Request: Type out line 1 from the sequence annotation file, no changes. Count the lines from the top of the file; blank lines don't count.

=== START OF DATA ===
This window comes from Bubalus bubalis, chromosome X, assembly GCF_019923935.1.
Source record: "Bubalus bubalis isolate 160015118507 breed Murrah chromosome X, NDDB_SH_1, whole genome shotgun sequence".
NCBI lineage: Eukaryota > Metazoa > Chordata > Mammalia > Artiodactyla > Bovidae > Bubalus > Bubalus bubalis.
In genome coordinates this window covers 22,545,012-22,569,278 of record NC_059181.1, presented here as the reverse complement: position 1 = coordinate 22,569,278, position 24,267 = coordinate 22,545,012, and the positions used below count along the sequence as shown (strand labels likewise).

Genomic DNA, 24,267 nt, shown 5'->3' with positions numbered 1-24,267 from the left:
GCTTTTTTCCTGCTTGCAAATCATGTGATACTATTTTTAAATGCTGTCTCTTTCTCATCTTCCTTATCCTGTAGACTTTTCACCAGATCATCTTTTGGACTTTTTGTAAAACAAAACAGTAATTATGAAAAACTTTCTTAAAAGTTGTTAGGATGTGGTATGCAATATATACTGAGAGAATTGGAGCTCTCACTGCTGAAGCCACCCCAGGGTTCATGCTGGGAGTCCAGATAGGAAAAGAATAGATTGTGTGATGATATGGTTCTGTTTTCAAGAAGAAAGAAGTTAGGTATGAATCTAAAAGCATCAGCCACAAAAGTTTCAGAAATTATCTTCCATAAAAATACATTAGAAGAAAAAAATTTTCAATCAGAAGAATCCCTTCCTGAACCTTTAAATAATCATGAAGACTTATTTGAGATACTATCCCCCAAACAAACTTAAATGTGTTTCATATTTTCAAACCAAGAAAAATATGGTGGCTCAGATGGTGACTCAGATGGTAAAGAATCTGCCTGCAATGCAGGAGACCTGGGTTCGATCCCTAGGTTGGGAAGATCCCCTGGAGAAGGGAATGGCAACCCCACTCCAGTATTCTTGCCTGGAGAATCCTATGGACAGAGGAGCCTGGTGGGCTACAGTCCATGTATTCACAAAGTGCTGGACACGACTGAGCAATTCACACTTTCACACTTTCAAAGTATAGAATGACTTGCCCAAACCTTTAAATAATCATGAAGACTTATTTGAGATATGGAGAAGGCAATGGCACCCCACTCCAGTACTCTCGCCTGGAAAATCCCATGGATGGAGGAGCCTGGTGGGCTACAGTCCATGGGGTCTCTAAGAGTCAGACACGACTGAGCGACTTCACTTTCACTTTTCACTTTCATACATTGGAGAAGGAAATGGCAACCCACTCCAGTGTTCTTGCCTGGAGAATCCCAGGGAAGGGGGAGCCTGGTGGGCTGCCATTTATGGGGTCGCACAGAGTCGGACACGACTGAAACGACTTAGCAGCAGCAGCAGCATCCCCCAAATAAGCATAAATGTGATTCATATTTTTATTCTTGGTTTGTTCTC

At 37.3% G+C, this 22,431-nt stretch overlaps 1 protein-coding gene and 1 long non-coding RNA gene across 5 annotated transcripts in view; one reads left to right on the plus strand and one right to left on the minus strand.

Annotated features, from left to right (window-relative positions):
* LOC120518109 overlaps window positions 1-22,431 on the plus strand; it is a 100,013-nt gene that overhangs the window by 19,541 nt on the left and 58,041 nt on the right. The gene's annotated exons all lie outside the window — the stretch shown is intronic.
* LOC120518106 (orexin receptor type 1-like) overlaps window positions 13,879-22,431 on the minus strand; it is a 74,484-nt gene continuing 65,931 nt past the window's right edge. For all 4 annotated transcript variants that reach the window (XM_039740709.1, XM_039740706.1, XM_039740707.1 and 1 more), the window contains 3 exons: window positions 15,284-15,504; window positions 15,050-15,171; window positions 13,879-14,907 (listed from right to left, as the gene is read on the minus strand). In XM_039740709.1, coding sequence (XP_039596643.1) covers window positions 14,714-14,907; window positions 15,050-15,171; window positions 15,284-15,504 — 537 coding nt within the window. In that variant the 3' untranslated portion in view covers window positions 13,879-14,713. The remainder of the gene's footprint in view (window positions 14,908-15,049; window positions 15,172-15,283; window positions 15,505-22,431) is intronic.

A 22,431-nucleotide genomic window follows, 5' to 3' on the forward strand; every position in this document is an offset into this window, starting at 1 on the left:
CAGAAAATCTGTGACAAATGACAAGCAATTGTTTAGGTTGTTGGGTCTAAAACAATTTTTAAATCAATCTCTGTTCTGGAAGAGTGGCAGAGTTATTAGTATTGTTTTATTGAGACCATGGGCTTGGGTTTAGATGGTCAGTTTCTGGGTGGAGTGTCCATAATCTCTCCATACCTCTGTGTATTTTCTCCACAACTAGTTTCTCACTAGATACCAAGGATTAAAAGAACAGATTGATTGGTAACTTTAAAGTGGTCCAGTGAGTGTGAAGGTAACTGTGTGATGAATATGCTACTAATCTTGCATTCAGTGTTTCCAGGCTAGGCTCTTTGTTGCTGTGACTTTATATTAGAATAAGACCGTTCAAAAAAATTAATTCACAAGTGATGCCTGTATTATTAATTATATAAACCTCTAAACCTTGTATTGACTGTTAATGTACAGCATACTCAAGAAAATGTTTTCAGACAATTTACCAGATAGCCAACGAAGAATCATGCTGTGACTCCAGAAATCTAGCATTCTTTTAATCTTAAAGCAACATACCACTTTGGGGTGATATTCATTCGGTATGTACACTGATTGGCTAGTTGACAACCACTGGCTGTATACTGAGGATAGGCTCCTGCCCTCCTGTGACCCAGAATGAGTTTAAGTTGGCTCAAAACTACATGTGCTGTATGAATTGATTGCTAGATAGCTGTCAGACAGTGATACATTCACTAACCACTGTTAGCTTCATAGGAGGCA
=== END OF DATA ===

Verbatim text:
This window comes from Bubalus bubalis, chromosome X, assembly GCF_019923935.1.